Sophie Thomson

About Sophie Thomson

Sophie Thomson is Gardening Australia's presenter in South Australia, a garden consultant, writer and speaker. As well as presenting for the popular ABC TV show, and writing for Gardening Australia magazine, Sophie has written or contributed to several books and writes the weekly gardening column for the Sunday Mail and the Weekender Herald. Sophie lives at Hamlyn Cottage, a 1.5-hectare property in the Adelaide Hills, with her family and a menagerie of animals including a dog, cats, geese, chooks, and ducks. She has developed a sustainable organic garden with a large vegie patch, more than 100 fruit trees and what she hopes one day will be a breathtaking, climate-compatible, ornamental garden. Sophie opens the garden to thousands of visitors several times a year.

Sophie’s Patch [Part 3]

Designing your garden to be kid friendly is the first step towards encouraging kids to get outside. The reality is that parents must love to be outside in order to pass that love on to their kids. If your favourite activity is sitting on a couch watching TV, chances are that your kids will consciously or unconsciously model that. It may be that in encouraging your children to get outside and love being in the garden, you will also rediscover the joys of gardening.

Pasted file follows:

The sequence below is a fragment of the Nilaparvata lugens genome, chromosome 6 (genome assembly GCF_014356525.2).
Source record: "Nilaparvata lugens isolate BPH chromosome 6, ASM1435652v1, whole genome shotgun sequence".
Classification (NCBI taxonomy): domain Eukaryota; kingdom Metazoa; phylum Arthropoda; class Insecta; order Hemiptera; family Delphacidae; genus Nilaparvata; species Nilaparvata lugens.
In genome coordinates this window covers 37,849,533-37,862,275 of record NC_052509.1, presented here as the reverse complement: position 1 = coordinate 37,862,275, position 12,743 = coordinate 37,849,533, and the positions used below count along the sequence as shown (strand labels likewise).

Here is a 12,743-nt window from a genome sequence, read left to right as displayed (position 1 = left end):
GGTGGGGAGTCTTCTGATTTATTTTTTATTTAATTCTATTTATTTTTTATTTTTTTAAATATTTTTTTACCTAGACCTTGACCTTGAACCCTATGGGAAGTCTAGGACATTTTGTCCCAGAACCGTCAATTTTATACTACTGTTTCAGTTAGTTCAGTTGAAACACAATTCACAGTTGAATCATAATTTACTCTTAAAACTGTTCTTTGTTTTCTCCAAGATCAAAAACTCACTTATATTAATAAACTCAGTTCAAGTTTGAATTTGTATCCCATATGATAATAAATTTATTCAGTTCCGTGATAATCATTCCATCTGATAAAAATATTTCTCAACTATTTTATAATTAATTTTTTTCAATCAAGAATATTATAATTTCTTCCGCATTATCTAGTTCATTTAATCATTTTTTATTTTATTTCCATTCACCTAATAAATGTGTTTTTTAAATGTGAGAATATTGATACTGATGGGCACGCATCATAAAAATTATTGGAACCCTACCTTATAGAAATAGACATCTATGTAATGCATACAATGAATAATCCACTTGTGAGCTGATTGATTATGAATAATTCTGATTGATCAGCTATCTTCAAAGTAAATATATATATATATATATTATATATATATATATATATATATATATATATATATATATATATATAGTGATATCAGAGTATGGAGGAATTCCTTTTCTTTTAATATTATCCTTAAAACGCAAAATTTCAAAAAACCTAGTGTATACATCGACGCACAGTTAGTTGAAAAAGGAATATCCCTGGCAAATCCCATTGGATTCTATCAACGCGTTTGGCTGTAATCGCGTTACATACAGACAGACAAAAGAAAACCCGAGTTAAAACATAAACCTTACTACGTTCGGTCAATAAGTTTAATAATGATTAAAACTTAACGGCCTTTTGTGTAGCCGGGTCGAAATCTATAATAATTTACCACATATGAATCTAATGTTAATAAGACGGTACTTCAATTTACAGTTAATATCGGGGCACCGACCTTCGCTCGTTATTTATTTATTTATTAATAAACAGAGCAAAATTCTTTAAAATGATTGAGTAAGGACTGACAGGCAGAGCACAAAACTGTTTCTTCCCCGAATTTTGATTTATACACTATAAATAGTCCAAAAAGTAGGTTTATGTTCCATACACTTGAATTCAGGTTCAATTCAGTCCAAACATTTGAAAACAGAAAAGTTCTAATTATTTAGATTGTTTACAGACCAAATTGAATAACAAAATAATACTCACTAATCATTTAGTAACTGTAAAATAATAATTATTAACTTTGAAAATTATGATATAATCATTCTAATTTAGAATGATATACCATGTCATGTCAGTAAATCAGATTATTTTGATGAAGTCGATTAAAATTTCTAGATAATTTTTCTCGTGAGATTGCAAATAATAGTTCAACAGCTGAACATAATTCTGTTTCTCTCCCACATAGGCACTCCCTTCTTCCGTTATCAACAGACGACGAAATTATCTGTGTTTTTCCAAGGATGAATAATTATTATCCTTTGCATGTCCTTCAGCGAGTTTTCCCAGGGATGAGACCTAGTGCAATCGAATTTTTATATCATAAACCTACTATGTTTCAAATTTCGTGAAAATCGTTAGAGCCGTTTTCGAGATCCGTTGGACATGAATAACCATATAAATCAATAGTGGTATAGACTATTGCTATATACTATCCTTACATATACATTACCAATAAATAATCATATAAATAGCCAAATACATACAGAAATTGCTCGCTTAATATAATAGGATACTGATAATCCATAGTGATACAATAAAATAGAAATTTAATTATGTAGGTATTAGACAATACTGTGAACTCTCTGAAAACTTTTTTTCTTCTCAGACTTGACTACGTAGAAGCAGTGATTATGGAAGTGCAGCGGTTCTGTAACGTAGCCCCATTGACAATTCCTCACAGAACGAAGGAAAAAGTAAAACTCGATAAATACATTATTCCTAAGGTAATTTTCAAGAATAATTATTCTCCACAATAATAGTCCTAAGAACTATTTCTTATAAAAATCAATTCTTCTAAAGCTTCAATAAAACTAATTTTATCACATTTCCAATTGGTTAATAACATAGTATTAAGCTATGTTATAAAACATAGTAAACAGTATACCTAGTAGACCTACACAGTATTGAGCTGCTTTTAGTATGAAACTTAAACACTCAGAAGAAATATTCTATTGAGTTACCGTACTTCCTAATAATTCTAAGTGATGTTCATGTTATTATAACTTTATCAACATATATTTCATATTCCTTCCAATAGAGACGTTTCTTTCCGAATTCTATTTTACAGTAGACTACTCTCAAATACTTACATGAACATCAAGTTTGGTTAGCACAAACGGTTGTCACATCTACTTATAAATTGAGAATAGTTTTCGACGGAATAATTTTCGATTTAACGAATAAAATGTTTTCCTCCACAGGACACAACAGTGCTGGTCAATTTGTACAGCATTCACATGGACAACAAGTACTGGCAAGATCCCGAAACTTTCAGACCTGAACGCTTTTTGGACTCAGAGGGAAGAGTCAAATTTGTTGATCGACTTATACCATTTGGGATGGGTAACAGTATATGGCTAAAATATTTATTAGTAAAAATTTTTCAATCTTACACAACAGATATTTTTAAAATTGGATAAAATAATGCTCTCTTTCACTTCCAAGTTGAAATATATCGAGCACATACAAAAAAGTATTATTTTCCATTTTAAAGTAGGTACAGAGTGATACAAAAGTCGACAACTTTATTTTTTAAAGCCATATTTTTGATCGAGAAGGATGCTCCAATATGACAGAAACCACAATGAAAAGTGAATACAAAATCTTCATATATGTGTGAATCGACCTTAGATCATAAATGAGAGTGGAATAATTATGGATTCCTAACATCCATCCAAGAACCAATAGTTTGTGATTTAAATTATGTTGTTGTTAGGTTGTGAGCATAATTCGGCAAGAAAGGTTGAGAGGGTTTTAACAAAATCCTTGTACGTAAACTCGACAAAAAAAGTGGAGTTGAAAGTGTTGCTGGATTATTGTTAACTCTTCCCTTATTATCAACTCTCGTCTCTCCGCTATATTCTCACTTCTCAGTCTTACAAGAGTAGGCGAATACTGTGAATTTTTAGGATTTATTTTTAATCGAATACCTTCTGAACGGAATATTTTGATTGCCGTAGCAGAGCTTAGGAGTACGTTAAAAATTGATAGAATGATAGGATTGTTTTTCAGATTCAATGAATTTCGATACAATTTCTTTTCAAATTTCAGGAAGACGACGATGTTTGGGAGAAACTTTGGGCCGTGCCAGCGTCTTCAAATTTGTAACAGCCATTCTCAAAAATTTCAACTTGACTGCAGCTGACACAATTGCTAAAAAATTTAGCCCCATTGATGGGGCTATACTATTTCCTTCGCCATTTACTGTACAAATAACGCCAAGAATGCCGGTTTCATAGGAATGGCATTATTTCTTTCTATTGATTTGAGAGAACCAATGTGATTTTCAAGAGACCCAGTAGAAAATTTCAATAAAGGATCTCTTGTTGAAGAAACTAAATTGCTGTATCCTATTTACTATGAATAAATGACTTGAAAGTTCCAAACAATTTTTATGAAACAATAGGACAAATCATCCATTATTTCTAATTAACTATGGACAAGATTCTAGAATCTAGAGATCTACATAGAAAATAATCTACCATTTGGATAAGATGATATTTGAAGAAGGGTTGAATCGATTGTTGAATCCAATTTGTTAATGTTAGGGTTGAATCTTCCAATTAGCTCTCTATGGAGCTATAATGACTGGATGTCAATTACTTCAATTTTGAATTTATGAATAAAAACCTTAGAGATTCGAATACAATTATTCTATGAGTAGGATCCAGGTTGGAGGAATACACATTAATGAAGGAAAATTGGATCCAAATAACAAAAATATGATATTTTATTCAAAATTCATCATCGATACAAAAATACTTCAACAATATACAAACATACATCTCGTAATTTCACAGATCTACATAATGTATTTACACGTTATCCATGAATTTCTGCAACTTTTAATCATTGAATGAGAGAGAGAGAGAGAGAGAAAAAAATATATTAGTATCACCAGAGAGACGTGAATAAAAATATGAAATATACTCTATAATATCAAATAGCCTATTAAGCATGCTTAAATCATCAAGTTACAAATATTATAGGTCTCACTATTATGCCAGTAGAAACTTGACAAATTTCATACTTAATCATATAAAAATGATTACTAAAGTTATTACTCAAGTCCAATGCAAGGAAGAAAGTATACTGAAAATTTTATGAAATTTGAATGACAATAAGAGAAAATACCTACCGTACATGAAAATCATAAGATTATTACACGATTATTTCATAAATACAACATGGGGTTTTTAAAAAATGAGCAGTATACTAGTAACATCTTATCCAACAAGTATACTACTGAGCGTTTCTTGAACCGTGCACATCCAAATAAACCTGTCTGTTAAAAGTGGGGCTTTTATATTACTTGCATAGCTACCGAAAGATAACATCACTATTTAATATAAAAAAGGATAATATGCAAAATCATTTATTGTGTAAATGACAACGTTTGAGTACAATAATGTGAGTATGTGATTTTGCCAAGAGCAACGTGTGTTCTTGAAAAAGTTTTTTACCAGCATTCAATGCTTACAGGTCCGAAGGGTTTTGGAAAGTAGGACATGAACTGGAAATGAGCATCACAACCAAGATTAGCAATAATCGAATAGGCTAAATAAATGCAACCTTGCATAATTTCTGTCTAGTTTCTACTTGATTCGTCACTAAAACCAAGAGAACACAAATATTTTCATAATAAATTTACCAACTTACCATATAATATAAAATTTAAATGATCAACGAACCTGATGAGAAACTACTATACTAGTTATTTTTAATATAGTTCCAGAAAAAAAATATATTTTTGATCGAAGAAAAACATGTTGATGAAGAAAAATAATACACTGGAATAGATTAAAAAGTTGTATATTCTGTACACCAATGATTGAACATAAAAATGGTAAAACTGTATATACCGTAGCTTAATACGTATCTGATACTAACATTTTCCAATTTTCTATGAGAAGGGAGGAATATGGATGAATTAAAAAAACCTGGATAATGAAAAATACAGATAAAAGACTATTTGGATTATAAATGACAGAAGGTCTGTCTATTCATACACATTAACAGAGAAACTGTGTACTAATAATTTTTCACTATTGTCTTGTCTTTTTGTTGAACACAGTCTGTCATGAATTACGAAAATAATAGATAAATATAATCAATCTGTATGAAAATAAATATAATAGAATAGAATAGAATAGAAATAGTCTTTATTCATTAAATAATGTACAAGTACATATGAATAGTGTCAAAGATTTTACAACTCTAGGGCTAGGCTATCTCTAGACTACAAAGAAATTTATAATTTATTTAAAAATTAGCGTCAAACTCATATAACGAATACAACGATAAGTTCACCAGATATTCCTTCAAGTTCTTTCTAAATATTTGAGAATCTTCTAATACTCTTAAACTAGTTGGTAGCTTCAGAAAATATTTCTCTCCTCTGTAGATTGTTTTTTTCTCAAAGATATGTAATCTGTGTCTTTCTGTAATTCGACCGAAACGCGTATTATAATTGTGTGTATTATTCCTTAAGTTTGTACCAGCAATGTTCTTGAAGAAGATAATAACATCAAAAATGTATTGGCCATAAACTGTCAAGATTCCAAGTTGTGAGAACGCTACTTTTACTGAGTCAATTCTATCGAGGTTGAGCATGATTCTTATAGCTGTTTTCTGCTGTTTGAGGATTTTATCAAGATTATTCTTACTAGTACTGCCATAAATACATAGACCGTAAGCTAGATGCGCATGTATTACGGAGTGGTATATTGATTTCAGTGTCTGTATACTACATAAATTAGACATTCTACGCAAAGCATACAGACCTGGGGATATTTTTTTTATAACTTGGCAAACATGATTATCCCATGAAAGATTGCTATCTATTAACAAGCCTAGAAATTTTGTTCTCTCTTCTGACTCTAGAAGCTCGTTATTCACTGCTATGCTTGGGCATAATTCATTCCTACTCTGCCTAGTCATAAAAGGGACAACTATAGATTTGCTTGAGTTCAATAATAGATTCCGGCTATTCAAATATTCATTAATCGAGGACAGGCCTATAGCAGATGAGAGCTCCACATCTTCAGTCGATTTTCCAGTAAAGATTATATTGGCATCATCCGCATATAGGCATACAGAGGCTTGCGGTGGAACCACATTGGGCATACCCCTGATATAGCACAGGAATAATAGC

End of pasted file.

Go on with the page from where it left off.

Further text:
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Sophie’s Garden [Part 2]

When it comes to designing child-friendly gardens there are some important guidelines to keep in mind. There are 10 features that I think are essential in all gardens, especially where children or grandchildren will get to play. Shade, lawn a sandpit and water are just some of these. Continue reading

Sophie’s Patch

When I think of my childhood, I don’t visualise toys or things; I see a magical place of beauty and majesty – the garden where I grew up. I see the path winding up to the house and having to push aside the weeping foliage to get past, surrounded by an ever-changing array of flowers and foliage. The air was filled with a kaleidoscope of scents and, while at first it seemed quiet, once I tuned in, there was a cacophony of sounds – all natural sounds from insects such as the bees and crickets to frogs, birds and the wind rustling through the foliage.

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